Drug combination proves effective in rare peripheral nerve sheath tumours
Malignant tumors of the peripheral nerve are rare but aggressive and very difficult to treat successfully. Now, researchers in the U.S. have shown that a combination of two types of anti-cancer drugs, MEK and SHP2 inhibitors, is effective in targeting the mechanism that drives the cancer's growth.
Although the work has been carried out in cells and mice, this discovery means that there are immediate implications for improving the treatment and outcomes for patients with this cancer, according to Dr. Jiawan Wang, who will be presenting her findings at the 32th EORTC-NCI-AACR Symposium on Molecular Targets and Cancer Therapeutics, which is taking place online. One of the drugs tested is already approved by the Food and Drug Administration (FDA) in the US, and the other is currently in clinical trials, either as a single agent or in combination with other drugs, for a number of cancers.
Malignant peripheral nerve sheath tumors (MPNST) are cancers of the connective tissue surrounding the nerves, and are classified as sarcomas. Although they occur in approximately 1.5 people per 100,000 of the general population, they account for between 5% and 10% of all soft tissue sarcomas. They are treated with surgery, chemotherapy and sometimes radiotherapy but prognosis is poor overall and the average length of survival among children is 30 months.
"There is an urgent, unmet need for new treatments for this disease," said Dr. Wang. "Our findings have immediate translational implications and may inform future clinical trials for patients with MPNST."
Dr. Wang, a postdoctoral research fellow at the Department of Oncology/Pediatric Oncology, Johns Hopkins University School of Medicine, Baltimore, U.S., and her colleagues, led by Dr. Christine Pratilas, also at Johns Hopkins, knew that in the majority of these tumors growth is driven by the loss of a protein called neurofibromin 1 (NF1), which regulates a cell signaling pathway called RAS/MEK/ERK. Neurofibromatosis is a genetic condition in which tumors, normally benign, grow in the nervous system. However, these benign tumors can change to malignant tumors, and therefore people with neurofibromatosis type 1 are at high risk of developing MPNST. Anti-cancer drugs designed to inhibit MEK have had limited effect against MPNST when tested in cells and mice in the lab.
Dr. Wang discovered how MPNST adapts its response to anti-cancer drugs that disrupt the signals that drive its growth. She found that cell surface receptors called receptor tyrosine kinases (RTKs) interacted with the RAS protein, which is involved in cell signaling, to limit the cancer cells' sensitivity to drugs that inhibit MEK.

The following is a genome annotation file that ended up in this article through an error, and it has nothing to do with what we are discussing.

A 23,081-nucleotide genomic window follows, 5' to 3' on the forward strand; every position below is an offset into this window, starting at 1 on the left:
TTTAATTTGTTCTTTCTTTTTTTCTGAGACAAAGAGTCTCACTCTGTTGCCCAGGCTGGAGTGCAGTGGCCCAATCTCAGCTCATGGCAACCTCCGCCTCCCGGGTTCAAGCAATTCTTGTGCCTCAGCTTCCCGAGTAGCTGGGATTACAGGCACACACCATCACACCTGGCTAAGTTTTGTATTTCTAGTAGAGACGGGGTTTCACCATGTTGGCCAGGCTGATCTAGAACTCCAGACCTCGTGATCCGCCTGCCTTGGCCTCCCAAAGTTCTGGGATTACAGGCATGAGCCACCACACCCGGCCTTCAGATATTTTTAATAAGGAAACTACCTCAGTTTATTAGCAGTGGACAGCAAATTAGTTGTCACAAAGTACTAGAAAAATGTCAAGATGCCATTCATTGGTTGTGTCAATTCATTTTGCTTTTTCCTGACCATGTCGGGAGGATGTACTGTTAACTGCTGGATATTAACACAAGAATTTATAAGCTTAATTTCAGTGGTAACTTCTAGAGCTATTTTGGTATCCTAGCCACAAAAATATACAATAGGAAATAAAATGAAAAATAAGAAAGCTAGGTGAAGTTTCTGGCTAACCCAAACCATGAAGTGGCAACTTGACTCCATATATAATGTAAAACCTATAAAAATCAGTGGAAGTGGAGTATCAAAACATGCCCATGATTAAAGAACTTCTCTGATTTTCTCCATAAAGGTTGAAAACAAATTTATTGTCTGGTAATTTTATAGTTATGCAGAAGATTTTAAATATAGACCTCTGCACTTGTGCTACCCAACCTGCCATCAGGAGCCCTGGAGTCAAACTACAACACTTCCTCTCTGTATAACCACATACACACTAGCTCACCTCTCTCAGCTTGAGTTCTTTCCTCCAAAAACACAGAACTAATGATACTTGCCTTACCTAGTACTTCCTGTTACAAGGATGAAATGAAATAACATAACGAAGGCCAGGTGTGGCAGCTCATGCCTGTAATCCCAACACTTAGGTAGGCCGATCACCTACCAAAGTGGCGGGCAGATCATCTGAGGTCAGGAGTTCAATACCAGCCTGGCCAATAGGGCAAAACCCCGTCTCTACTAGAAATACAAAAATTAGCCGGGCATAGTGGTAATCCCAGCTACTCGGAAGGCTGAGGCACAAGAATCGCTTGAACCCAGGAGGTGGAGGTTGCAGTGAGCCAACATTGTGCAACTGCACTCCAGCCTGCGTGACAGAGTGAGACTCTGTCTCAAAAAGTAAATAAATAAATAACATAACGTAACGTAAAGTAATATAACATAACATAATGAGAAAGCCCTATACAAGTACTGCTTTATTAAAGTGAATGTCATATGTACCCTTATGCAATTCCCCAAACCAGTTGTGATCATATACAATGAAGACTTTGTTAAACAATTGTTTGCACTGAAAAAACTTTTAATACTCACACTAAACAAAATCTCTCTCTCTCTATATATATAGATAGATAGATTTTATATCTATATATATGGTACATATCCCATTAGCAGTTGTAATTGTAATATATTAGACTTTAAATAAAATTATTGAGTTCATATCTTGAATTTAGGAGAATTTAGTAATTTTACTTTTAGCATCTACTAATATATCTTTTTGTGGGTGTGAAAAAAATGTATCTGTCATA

"As there are no drugs available that inhibit RAS, we thought that an alternate strategy would be to use a drug against a protein called SHP2, which plays a role in the activation of RAS when RTKs are active, to regulate cell survival and proliferation," she said.
Dr. Wang investigated the activity of an existing SHP2 inhibitor, SHP099, on MPNST cells in the lab and found that it produced a modest response. However, the combination of the SHP2 inhibitor with a MEK inhibitor worked even better.
"We found that this combination was effective in MPNST that were resistant to MEK inhibition and it also showed efficacy in plexiform neurofibroma, which is an abnormal yet benign tumor that occurs commonly in patients with neurofibromatosis type 1," she said. "We then confirmed the efficacy of the combination in MPNST in mice. The MEK inhibitor that we tested is trametinib, which is an FDA-approved drug for melanoma, lung and thyroid cancers, and the SHP2 inhibitor, SHP099, is a compound related to another drug, TNO155, which is currently in clinical development as single agent or in combination with other drugs for several cancer types. The low dose combination of trametinib and SHP099 was well tolerated in mice we tested."
There may be concerns related to treating patients with combinations of SHP2 and MEK inhibitors because of potential adverse side-effects, so studies in patients are needed to evaluate the safety of the combination. However, Dr. Wang believes that side effects expected at high doses of the drugs may be minimized if lower doses of both drugs are used.
"In our work, we used a low-dose treatment schedule of 0.3 mg/kg trametinib and/or 50 mg/kg SHP099 once daily, five days on and two days off, and we did not observe obvious weight loss, despite some hair loss indicating possible skin toxicity in some mice receiving a combination of the two drugs," she said.
The next step is for the researchers to test the drug combination in a wide range of patient-derived MPNST that have been grafted into mice. If the results are successful, the combination could then move into clinical trials in patients. This means it could be two years before the results from this research could be translated into new and better treatments for patients.
Professor Emiliano Calvo is co-chair of the EORTC-NCI-AACR Symposium on behalf of the EORTC; he is Director of START Madrid Group in Madrid, Spain, and Director of Clinical Research at the START Madrid-Centro Integral Oncológico Clara Campal hospital in Madrid and he was not involved in the research. He said, "This research is an innovative biology-based and mechanistic approach to tackling the problems of tumors that are driven by RAS activation and are resistant to current treatments; this is a definitely important unmet need. As with most combinations, it will be a clinical challenge to be able to give both drugs together in large enough doses so that the right amount reaches the tumor without exposing the patient to severe adverse side effects. We look forward to the early phase trials of this combination in patients with great interest and excitement. New and better ways of treating these patients are urgently needed."